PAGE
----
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Vortex Shedding &

Transverse Forces (Lift Forces)


y Transverse forces result from vortex or eddy
shedding on the downstream side of a pile.
y Transverse forces were found to depend on the
dynamic response of the structure.
y For rigid structures, transverse forces equal to the
drag force, is a reasonable upper limit.
y Eddies are shed at a frequency that is twice the
wave frequency

Vortex Induced Vibration (1)


(VIV)
y VIV is a topic very much related to Flow-Induced
Vibrations.
y This is an important fluid flow phenomenon
encountered in many engineering situations.
y Many civil and marine structures in air as well as
in water are subject to VIV and may undergo large
amplitude oscillations.

Vortex Induced Vibration (2)


(VIV)
y Vortices shed from bodies are typically shed
alternately from top to bottom.
y Each time a vortex is shed, there is a resultant
force on the body.
y Asymmetrical vortex shedding results in an
oscillating force acting on the body transverse (and
in line) to the flow.
y This force often results in vibrations on long risers
and cables.
y These vibrations are called vortex induced
vibrations (VIV).

Vortex Induced Vibrations (3)


(VIV)
y When the flow separates, vortices are formed and
shed in the wake.
y Vortices are small eddies that result in a force
on the body.
y Vorticity is mathematically
defined as follows:
&
y

&

Z x V

y When =0, the flow is irrotational.

Vortex Induced Vibrations & Motions


(VIV & VIM)
y VIV is normally associated with vibrations of small
diameter structures like such as moorings, cables
and risers.
y VIV can result in medium to long term fatigue
damage.
y VIM normally associated with motions of large
diameter structures such as SPARs, TLPs and
SEMIs.
y VIM can have immediate operational impacts on
the facility operation.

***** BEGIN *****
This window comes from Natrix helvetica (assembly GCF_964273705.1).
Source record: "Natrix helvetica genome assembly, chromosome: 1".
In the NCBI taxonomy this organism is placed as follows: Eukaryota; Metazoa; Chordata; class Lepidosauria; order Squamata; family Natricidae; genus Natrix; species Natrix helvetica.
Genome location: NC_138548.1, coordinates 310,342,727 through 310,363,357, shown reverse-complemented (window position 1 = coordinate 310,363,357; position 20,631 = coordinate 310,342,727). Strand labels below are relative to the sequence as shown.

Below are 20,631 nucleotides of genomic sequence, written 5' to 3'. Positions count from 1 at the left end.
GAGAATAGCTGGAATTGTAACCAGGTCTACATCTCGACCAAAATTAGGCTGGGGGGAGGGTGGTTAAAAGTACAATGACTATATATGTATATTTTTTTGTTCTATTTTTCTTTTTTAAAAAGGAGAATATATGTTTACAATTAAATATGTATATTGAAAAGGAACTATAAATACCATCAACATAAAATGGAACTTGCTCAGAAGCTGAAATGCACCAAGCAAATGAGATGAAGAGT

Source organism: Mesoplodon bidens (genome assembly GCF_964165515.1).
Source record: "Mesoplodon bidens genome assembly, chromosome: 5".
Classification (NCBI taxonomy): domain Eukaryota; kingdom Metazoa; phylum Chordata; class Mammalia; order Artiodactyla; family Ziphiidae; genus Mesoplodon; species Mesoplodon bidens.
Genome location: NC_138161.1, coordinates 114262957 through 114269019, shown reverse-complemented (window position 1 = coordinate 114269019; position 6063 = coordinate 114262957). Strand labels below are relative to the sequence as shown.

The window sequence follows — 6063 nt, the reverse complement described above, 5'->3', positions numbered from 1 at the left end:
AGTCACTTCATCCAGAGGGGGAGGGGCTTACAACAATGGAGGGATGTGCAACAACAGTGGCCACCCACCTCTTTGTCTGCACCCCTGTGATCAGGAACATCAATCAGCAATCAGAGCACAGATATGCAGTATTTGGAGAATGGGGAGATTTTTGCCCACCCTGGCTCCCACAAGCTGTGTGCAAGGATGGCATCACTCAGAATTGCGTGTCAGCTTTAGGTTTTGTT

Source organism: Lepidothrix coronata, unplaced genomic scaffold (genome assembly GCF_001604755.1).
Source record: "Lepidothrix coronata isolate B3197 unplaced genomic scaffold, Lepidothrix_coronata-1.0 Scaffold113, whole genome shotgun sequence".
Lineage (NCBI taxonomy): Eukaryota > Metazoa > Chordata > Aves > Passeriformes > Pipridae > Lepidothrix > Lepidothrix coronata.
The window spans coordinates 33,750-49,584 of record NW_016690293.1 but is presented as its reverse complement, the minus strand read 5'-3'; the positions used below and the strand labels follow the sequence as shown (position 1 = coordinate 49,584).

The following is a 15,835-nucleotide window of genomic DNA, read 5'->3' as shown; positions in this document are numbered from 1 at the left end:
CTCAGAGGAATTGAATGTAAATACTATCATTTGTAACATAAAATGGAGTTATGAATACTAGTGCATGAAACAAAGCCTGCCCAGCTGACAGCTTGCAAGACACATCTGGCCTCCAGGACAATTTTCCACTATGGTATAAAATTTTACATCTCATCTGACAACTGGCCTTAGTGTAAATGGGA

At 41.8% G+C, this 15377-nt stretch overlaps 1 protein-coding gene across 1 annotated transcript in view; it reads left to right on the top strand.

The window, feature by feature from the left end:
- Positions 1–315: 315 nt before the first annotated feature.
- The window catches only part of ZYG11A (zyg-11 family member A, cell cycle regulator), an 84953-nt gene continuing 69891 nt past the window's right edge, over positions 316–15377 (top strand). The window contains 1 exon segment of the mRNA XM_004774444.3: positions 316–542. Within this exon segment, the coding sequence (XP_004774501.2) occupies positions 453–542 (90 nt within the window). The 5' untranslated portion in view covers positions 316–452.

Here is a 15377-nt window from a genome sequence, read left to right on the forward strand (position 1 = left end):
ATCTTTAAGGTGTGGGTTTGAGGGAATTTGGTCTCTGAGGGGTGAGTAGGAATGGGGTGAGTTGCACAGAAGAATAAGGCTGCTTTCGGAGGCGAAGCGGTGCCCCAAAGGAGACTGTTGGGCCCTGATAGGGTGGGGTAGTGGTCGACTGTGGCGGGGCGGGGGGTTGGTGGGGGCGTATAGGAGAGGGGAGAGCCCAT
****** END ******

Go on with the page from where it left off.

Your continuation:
VIV DISASTER (1)


Bridges
y Golden Gate Bridge, San Francisco in 1951
y Wind speed:
y

770 mph
p ((110kmph)
p )

y Peak to Peak Amplitude of vibration:


y

33.5m
5 @ 0.13Hz
3

y Torsional peak to peak amplitudes


y

22 degrees @ 0.1Hz

[Ref.1]

VIV DISASTER (2)


Tacoma Narrows Bridge in 1940
y Wind speed:
y 42 mph (68kmph)

y Frequency in Vertical Mode:


y 0.62 Hz

y Torsional Mode:
y 0.23 Hz

[Ref.1]

VIV DISASTER (3)


Ferrybridge Power Station in 1960
y 3 out of 8 cooling towers collapsed amidst a
wind storm
y Tower height
y 375 feet

y Reason:
y Serious underestimation

of wind loads in design


[Ref.1]

VIV & VIM in


OFFHORE STRUCTURES (1)
y Compared to fixed platforms, more acute in
floating offshore structures like SPARs, SEMIs
and TLPs where circular shaped items are
present
y Risers
y Tendons
y Deep draft columns
y Cables

[Ref.1]

VIV & VIM in


OFFSHORE STRUCTURES (2)
y VIV in the ocean is a complex phenomenon

because of the following:


y Non-uniform currents
y Wave-current interactions
y Vortex shedding frequency varies along the length

of the riser/cable/tendon
y Understanding the forces acting along the cable are
very tricky to certain extent

Flow Past a Circular Cylinder


y In steady flow, flow patterns depend on
mainly NRee, which is a ratio of Inertial to
Viscous force.
y At low NRRee, the flow is laminar
y At large NRee, the flow is turbulent.
y In between laminar and turbulent flow, there
exists a transition zone.

Vortex Shedding:
Laminar Performance
y NRee < 5:
y F
Fluid flow follows the

cylinder
y

y 5 < NRe
Re < 45:
y Flow separates
p
y A pair
p of vortices is formed

y 45 d NRee d 150:
y Vortices break away
y
y P
Periodic w
wake of staggered

vortices

[Ref.1]

Vortex Shedding:
Turbulent Performance
y 150 < NRe
Re <300:
y T
Transition range to

turbulence in vortex
5
y 300 < NRe
Re <3 dx10 :

y Vortex street fully


y turbulent

y 3x105 d NRee d 3.5x106:


y Turbulent boundary layer
y Narrower wake

y 3x106 d NRee
y R
ReRe
e-establishment
establishment of
es